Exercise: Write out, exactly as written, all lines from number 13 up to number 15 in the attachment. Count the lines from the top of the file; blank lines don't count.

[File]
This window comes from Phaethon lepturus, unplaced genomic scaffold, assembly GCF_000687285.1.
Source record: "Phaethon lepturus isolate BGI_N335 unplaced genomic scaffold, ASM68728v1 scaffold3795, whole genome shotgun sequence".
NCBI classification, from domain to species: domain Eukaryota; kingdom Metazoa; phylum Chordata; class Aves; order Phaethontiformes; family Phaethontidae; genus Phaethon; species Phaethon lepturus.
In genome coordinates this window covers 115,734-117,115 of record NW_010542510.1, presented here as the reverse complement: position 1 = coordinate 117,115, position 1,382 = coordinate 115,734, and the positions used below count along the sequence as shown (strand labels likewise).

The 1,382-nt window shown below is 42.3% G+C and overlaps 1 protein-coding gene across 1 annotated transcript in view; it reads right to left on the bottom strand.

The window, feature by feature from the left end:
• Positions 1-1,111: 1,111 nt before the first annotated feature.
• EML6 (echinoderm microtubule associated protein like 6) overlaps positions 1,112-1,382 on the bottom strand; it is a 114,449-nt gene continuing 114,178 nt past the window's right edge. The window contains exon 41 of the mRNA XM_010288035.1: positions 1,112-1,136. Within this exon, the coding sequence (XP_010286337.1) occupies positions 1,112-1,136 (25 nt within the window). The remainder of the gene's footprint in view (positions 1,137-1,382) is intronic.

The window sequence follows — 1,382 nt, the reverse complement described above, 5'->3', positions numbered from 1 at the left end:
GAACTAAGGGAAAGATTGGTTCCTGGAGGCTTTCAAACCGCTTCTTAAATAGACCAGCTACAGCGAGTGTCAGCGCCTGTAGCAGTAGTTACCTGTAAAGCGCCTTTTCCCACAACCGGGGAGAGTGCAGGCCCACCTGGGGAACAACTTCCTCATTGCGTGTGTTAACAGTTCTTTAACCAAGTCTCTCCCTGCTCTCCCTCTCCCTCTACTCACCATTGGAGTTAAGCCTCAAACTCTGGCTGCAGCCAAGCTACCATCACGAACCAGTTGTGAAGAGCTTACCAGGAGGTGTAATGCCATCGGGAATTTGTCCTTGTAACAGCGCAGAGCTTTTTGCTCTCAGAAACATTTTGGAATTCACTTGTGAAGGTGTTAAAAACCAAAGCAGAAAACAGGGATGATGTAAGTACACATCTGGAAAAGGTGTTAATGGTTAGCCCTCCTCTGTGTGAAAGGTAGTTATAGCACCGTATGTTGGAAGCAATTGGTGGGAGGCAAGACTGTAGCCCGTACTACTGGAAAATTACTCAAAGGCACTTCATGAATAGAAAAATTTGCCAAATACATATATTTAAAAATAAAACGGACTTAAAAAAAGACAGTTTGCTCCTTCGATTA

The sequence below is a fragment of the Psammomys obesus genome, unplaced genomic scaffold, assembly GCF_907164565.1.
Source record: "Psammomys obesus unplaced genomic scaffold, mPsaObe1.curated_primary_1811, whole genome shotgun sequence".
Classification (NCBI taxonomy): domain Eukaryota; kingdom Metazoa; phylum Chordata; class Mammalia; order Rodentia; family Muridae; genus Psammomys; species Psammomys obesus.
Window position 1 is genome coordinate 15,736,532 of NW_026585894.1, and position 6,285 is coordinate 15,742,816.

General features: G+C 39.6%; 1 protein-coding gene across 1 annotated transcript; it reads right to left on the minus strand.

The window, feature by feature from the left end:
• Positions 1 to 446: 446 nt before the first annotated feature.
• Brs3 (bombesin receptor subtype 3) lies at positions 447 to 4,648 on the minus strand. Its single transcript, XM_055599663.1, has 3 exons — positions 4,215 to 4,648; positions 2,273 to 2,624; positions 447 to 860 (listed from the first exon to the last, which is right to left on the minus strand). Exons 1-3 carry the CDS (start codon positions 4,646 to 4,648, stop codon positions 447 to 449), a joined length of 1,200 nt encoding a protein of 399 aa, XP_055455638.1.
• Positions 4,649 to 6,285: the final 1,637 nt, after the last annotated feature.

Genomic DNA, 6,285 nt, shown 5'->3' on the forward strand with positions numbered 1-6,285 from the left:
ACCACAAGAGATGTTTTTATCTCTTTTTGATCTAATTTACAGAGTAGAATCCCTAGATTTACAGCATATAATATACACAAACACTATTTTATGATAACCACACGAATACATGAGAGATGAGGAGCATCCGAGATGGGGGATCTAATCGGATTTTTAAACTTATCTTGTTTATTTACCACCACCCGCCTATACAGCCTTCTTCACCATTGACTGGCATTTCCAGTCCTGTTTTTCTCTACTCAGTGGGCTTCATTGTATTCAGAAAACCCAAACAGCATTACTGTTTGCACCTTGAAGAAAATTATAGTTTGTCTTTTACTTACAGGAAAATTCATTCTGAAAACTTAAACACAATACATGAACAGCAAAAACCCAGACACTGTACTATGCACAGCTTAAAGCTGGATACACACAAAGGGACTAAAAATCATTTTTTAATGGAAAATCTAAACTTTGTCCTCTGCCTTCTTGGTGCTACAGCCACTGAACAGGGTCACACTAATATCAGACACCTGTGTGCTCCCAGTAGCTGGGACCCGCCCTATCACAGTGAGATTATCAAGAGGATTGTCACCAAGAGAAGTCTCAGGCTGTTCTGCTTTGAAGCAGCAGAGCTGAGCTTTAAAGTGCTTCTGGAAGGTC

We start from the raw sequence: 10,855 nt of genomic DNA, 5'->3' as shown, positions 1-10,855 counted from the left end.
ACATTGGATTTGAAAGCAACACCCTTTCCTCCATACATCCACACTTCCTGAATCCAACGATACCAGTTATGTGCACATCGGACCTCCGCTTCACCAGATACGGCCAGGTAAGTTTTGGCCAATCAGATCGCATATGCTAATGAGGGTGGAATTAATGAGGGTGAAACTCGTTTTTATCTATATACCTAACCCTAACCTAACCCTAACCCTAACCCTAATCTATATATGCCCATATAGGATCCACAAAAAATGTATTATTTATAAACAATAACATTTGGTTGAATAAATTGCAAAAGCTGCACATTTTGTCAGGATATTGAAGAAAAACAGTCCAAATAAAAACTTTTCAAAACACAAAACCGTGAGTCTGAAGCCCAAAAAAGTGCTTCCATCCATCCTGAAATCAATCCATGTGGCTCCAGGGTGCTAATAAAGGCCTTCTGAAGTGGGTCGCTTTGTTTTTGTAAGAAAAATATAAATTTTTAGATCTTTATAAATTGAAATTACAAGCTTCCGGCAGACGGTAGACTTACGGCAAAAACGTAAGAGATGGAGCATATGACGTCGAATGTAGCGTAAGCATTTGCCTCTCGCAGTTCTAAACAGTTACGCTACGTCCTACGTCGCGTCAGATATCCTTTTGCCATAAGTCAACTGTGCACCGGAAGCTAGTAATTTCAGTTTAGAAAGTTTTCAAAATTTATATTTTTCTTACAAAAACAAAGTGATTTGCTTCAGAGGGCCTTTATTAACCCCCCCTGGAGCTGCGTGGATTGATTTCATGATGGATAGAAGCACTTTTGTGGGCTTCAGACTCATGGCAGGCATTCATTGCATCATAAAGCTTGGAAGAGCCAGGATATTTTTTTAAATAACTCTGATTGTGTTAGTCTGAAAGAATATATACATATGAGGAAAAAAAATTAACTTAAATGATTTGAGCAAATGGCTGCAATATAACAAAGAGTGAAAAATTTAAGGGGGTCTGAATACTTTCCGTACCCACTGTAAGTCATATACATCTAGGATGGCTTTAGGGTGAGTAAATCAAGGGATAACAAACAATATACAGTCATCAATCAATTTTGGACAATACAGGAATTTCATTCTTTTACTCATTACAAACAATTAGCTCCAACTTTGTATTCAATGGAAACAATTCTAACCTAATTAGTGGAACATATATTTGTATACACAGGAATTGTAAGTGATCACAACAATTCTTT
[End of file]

Classification (NCBI taxonomy): domain Eukaryota; kingdom Metazoa; phylum Chordata; class Mammalia; order Rodentia; family Muridae; genus Psammomys; species Psammomys obesus.
Window position 1 is genome coordinate 15,736,532 of NW_026585894.1, and position 6,285 is coordinate 15,742,816.

General features: G+C 39.6%; 1 protein-coding gene across 1 annotated transcript; it reads right to left on the minus strand.